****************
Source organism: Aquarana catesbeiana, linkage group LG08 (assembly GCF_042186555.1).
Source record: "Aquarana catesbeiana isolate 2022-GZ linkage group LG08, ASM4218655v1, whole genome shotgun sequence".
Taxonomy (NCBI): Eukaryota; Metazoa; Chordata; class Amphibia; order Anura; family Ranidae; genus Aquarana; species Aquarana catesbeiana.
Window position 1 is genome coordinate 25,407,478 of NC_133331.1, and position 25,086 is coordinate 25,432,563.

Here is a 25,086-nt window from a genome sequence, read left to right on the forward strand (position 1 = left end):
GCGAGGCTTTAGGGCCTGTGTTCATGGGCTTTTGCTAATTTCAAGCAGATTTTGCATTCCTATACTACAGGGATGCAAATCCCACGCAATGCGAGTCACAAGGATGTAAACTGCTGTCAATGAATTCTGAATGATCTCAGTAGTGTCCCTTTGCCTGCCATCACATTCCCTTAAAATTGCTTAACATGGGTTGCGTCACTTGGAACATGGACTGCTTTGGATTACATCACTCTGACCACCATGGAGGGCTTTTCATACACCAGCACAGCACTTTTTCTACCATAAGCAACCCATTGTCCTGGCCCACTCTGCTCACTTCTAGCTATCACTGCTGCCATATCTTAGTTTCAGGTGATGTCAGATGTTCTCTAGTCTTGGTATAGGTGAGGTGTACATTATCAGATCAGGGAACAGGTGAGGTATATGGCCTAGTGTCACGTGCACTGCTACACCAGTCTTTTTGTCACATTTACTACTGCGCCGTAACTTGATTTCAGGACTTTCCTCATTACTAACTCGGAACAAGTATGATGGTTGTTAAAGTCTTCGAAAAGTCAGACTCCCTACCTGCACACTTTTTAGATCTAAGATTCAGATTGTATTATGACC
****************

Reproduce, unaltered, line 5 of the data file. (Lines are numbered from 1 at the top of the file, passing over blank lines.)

Here is a 25,086-nt window from a genome sequence, read left to right on the forward strand (position 1 = left end):